The Ultralight does exactly what it was designed to do — perform like the quality full-size 1911 it is and be more comfortable to carry.
During a call to John May at Wilson Combat/Scattergun Technologies, the subject of alloy-framed 1911s popped up and he said they had been offering this option, without really advertising the fact, for quite some time. “In fact,” he added, “we are about to make that more publicly known, and need a name to use. Seems like all the good names are already taken.”
We batted potential names about for a while without me tossing out a winner, and then moved on to other things. Alloy 1911s are my favorite because they provide the portability that makes the pistol more likely to be carried. Seems Wilson Combat got the naming thing straight because I handled their Ultralight Carry a few weeks before this writing.
What, you might ask, is the rational for a full-size 1911 built on a lightweight chassis? After all, alloy-framed compact 1911s abound. A fair question, and one I asked myself at one point. Then I realized that over the years the 1911 I had gravitated to was a compact configuration, which included an alloy frame. Reduced weight for all day comfort was my rationale, which applies quite the same to a full-size pistol.
The original Colt Commander had a 0.75 of an inch shorter barrel/slide mated to a full-size aluminum alloy frame. Even such a luminary as Colonel Jeff Cooper praised this configuration for the combination of portability and shootability.
The weight saving from an alloy frame becomes evermore important to those who choose to go armed more often than not, as gravity drags the heavier pistols down. Weight is one of the leading factors in the decision to carry a less potent handgun, or even ceasing to carry anything at all.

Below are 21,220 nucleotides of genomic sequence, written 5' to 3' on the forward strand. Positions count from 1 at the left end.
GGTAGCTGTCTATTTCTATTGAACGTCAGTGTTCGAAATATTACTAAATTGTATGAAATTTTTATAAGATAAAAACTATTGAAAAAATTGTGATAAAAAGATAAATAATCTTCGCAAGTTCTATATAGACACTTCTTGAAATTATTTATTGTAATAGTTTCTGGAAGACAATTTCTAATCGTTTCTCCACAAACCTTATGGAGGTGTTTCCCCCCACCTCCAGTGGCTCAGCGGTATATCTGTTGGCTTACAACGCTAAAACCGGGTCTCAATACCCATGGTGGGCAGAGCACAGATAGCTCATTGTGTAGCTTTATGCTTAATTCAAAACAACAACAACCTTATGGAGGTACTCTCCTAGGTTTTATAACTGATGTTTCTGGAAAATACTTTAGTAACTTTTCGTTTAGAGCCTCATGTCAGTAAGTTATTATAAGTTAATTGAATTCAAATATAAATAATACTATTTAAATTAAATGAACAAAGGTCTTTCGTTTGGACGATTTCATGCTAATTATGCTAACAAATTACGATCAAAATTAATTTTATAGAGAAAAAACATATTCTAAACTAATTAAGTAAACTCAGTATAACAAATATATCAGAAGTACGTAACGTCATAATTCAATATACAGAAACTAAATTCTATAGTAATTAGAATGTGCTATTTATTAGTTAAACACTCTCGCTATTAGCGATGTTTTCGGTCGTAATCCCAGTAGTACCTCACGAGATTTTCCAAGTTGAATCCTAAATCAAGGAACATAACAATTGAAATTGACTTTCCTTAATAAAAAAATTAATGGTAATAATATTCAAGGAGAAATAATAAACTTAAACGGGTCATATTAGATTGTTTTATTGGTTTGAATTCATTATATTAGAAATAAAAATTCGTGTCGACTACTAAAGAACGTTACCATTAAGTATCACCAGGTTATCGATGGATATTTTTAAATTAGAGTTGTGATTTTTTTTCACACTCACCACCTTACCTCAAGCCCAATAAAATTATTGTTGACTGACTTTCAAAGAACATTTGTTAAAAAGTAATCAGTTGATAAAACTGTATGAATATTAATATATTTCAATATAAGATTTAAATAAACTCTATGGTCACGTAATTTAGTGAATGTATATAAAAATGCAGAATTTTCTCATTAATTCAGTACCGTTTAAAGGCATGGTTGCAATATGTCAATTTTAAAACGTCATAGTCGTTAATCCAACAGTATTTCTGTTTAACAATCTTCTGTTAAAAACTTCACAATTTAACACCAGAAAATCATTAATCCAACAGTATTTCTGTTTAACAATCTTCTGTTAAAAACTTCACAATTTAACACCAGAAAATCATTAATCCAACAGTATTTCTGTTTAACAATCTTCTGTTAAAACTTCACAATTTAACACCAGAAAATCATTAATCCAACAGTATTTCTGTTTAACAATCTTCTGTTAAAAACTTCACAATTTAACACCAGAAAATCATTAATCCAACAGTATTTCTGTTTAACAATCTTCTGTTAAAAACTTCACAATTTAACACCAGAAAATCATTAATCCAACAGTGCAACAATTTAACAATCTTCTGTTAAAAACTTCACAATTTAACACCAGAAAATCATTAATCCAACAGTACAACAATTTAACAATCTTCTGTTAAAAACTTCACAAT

For those enamored of the full-size 1911 like me, and who feel comfortable in their ability to conceal the package, an alloy frame makes perfect sense. It retains all the positive attributes of a full-size pistol with less weight on the belt to interact with gravity.
For those of you who like to skip to the end of a book before you read the rest, here it is: a typically excellent Wilson Combat 1911 with all the expected amenities, capable of reliably delivering fight-stopping accuracy and power. Now that your anticipation is whetted, lets get down to the nitty-gritty.
The Ultralight makes use of a mid-length solid trigger, which broke at 3.75 pounds.
Pulling the Wilson Combat Ultralight Carry out of the gray cloth case bearing the Wilson logo, I was presented with no visible clues to the presence of an alloy frame. However, at a svelte 32.8 ounces, the missing 7 ounces (compared to another full-size on hand) was immediately obvious to the hand.